History of the Water Lilies cycle

Claude Monet devant sa maison à Giverny (en 1921), Anonyme
Anonyme, Claude Monet devant sa maison à Giverny (en 1921)
musée d'Orsay
©Musée d’Orsay, Dist. RMN-Grand Palais / Alexis Brandt

The Nymphéas [Water Lilies] cycle occupied Claude Monet for three decades, from the late 1890s until his death in 1926, at the age of 86.

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Monet’s Great Project

The Nymphéas [Water Lilies] cycle occupied Claude Monet for three decades, from the late 1890s until his death in 1926, at the age of 86. This series was inspired by the water garden that he created at his Giverny estate in Normandy. It resulted in the final great panels donated by Monet to the French State in 1922, and which have been on display at the Musée de l’Orangerie since 1927. The word nymphéa comes from the Greek word numphé, meaning nymph, which takes its name from the Classical myth that attributes the birth of the flower to a nymph who was dying of love for Hercules. In fact, it is also a scientific term for a water lily. The famous water lily pond inspired Monet to create a colossal work composed of almost 300 paintings, over 40 of which were large format. Three tapestries were also woven from the Nymphéas paintings, thus affirming the decorative nature of these series.

Anonyme, L'étang des Nymphéas à Giverny, 1921. Musée d'Orsay ©Musée d’Orsay, dist.RMN-Grand Palais / Patrice Schmidt

Two types of composition were defined by the artist at the beginning of the cycle. The first includes the edge of the pond and its dense vegetation: this is seen in the Bassins aux nymphéas of 1899-1900 [Water Lily Pond], then in the Pont japonais [Japanese Bridge] from the later years. The second, in contrast, plays on the emptiness, and includes only the surface of the water with flowers and reflections interspersed. This is seen in the Paysages d’eau [Water Landscapes] (1903-1908), close-ups in a tightly framed composition, organized in series, in which each element is presented as a fragment. This composition is also, and above all, a wall decoration. Although the idea for the project to create a circular series of decorative paintings had been taking shape since 1897, it was in 1914 that the painter decided henceforth to put all his energies into producing his « great decoration. » This took its final form in the arrangement in the Orangerie: a panoramic frieze laid out almost seamlessly, and enveloping the viewer in two elliptical rooms.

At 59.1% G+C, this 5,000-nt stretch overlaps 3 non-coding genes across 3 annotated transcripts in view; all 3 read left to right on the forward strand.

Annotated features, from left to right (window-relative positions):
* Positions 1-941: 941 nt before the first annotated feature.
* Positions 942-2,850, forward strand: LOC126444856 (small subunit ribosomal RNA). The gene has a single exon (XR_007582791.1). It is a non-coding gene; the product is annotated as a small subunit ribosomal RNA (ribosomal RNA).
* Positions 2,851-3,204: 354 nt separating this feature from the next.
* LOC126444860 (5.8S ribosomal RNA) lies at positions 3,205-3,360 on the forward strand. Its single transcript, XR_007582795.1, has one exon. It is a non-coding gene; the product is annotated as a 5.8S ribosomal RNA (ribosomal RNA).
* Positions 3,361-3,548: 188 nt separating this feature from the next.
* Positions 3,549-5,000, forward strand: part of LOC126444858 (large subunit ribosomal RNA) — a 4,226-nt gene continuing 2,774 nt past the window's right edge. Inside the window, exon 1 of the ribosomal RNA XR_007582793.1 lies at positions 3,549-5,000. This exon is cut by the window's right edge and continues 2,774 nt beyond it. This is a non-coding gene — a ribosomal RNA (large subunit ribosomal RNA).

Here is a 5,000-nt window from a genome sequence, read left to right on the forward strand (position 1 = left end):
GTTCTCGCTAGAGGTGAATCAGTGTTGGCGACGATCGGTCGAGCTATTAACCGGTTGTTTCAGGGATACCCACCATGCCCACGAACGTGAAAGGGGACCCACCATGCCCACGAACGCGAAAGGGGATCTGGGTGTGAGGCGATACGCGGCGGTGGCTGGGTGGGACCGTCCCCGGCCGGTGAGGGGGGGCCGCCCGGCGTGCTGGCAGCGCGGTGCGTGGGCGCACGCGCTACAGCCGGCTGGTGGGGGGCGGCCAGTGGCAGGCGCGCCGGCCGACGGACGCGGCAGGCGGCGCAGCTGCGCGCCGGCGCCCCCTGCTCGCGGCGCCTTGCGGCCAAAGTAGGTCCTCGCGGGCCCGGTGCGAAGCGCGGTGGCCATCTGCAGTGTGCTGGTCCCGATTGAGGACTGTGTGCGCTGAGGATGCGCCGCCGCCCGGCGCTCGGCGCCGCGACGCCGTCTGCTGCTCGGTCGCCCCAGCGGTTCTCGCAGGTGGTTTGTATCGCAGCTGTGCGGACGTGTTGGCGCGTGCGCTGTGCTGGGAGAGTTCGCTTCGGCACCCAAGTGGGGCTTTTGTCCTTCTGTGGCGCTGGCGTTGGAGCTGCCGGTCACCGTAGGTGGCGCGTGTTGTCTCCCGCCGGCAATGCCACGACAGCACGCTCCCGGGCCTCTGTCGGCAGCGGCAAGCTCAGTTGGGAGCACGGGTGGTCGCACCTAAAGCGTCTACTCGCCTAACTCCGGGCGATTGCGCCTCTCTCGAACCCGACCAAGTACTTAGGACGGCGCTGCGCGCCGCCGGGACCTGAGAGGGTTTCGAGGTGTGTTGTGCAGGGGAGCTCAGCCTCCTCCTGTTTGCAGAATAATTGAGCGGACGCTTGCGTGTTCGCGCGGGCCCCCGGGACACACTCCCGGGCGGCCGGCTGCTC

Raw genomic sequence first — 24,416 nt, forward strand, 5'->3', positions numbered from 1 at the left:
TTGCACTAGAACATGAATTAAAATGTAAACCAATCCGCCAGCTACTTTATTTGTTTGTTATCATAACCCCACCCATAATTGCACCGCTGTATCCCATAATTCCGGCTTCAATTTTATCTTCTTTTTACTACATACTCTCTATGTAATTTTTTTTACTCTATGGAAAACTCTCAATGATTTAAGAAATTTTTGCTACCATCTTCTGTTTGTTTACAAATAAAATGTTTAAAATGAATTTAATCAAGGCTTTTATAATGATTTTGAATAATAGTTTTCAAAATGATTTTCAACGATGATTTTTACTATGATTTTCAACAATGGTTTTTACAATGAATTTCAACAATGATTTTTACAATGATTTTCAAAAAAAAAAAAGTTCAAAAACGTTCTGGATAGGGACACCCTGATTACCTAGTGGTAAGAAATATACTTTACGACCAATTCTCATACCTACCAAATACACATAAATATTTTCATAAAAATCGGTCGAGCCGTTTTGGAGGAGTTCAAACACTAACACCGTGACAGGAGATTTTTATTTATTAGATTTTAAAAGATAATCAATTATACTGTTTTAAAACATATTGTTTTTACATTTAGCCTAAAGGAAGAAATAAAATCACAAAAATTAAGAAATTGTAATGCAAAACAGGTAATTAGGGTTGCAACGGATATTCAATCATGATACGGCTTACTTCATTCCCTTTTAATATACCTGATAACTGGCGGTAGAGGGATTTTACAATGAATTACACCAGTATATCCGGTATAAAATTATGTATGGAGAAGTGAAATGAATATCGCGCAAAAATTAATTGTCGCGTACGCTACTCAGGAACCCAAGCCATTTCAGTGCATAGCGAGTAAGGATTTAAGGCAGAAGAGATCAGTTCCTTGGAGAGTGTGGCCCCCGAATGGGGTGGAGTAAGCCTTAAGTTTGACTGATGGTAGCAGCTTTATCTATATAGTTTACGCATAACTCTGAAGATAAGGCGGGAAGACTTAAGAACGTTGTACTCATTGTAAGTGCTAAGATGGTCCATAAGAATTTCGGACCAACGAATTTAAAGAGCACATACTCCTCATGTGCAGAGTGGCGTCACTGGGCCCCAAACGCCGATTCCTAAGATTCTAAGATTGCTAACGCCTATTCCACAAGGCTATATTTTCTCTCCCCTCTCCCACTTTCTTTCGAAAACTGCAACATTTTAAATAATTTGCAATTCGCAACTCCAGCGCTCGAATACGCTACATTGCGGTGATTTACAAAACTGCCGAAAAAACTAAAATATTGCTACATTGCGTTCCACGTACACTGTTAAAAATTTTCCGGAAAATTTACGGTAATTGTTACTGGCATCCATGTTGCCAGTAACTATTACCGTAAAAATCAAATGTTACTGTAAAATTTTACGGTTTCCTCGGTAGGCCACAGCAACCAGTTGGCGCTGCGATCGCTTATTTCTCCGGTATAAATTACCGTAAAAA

Anonyme, Claude Monet devant sa maison à Giverny, appartient à une série de six plaques réalisées à Giverny au printemps 1921 pour la revue L'Illustration, autochrome. Musée d’Orsay © Musée d'Orsay, Dist. RMN-Grand Palais / Patrice Schmidt


Monet and Clemenceau. The Gift to the State

It was in 1914, at the age of 74, when he had just lost his son and could see no hope for the future, that Monet felt a renewed desire to « undertake something on a grand scale » based on « old attempts.» In 1909, he had already told Gustave Geffroy that he wanted to see the theme of the water lilies « carried along the walls. » In June 1914, he wrote that he was « embarking on a great project.» This undertaking absorbed him for several years during which he was beset by obstacles and doubts, and when the friendship and support of one man proved decisive. This was the politician Georges Clemenceau. They met in 1860, lost touch, and met up again after 1908 when Clemenceau bought a property in Bernouville near Giverny. Monet shared Clemenceau Republican’s ideas, and we also know of Clemenceau’s keen interest in the arts. During the war, Monet continued his work alternately in the open air, when the weather was suitable, and in the huge studio that he had had built in 1916 with roof windows for natural light. On November 12, 1918, the day after the Armistice, Monet wrote to Georges Clemenceau: « I am on the verge of finishing two decorative panels which I want to sign on Victory Day, and am writing to ask you if they could be offered to the State with you acting as intermediary. » The painter, therefore, intended to give the nation a real monument to peace. At that time, when it was still not certain where the decorative series was destined to live, it seems that Clemenceau managed to persuade Monet to increase this gift from just two panels to the whole decorative series. In 1920, the gift became official and resulted, in September, in an agreement between Monet and Paul Léon, director of the Musée des Beaux-Arts, for the gift to the State of twelve decorative panels that Léon would undertake to install according to the painter’s instructions in a specific building. However, Monet, prey to doubt, continually reworked his panels and even destroyed some. The contract was signed on April 12, 1922 for the gift of 19 panels, but Monet, still dissatisfied, wanted more time to perfect his work. Clemenceau wrote to him in vain that year « you are well aware that you have reached the limit of what can be achieved with power of the brush and of the mind. » But, in the end, Monet would keep the paintings until his death in 1926. His friend Clemenceau then put everything into action to inaugurate the rooms for the Water Lilies in strict accordance with Monet’s wishes.